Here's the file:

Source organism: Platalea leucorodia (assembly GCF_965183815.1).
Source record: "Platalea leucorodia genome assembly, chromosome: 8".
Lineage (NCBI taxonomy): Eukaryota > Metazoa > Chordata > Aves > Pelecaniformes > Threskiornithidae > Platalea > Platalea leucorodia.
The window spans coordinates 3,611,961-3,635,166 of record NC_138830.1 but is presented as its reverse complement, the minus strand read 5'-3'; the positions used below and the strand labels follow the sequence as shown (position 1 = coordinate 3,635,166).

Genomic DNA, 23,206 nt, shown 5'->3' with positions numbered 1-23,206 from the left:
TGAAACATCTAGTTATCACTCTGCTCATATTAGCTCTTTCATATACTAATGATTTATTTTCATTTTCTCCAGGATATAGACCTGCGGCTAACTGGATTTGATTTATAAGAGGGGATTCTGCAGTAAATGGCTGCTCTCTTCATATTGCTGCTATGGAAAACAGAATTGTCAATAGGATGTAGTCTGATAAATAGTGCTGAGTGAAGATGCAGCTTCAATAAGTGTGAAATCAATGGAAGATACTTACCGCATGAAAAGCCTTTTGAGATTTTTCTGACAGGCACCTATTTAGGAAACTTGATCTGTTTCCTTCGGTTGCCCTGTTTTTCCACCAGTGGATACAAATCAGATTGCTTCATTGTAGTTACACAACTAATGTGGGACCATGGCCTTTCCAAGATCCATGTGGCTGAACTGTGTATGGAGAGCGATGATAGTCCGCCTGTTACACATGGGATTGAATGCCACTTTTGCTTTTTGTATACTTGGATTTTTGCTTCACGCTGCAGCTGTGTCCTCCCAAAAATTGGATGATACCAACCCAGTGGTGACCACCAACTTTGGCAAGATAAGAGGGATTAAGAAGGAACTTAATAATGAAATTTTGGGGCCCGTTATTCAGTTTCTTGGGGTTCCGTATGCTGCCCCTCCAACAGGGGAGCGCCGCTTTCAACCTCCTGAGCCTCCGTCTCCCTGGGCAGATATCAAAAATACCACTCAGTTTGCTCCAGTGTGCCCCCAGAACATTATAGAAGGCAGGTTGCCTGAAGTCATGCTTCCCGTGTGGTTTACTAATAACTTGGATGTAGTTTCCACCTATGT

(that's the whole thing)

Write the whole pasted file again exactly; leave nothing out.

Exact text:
Source organism: Platalea leucorodia (assembly GCF_965183815.1).
Source record: "Platalea leucorodia genome assembly, chromosome: 8".
Lineage (NCBI taxonomy): Eukaryota > Metazoa > Chordata > Aves > Pelecaniformes > Threskiornithidae > Platalea > Platalea leucorodia.
The window spans coordinates 3,611,961-3,635,166 of record NC_138830.1 but is presented as its reverse complement, the minus strand read 5'-3'; the positions used below and the strand labels follow the sequence as shown (position 1 = coordinate 3,635,166).

Genomic DNA, 23,206 nt, shown 5'->3' with positions numbered 1-23,206 from the left:
TGAAACATCTAGTTATCACTCTGCTCATATTAGCTCTTTCATATACTAATGATTTATTTTCATTTTCTCCAGGATATAGACCTGCGGCTAACTGGATTTGATTTATAAGAGGGGATTCTGCAGTAAATGGCTGCTCTCTTCATATTGCTGCTATGGAAAACAGAATTGTCAATAGGATGTAGTCTGATAAATAGTGCTGAGTGAAGATGCAGCTTCAATAAGTGTGAAATCAATGGAAGATACTTACCGCATGAAAAGCCTTTTGAGATTTTTCTGACAGGCACCTATTTAGGAAACTTGATCTGTTTCCTTCGGTTGCCCTGTTTTTCCACCAGTGGATACAAATCAGATTGCTTCATTGTAGTTACACAACTAATGTGGGACCATGGCCTTTCCAAGATCCATGTGGCTGAACTGTGTATGGAGAGCGATGATAGTCCGCCTGTTACACATGGGATTGAATGCCACTTTTGCTTTTTGTATACTTGGATTTTTGCTTCACGCTGCAGCTGTGTCCTCCCAAAAATTGGATGATACCAACCCAGTGGTGACCACCAACTTTGGCAAGATAAGAGGGATTAAGAAGGAACTTAATAATGAAATTTTGGGGCCCGTTATTCAGTTTCTTGGGGTTCCGTATGCTGCCCCTCCAACAGGGGAGCGCCGCTTTCAACCTCCTGAGCCTCCGTCTCCCTGGGCAGATATCAAAAATACCACTCAGTTTGCTCCAGTGTGCCCCCAGAACATTATAGAAGGCAGGTTGCCTGAAGTCATGCTTCCCGTGTGGTTTACTAATAACTTGGATGTAGTTTCCACCTATGT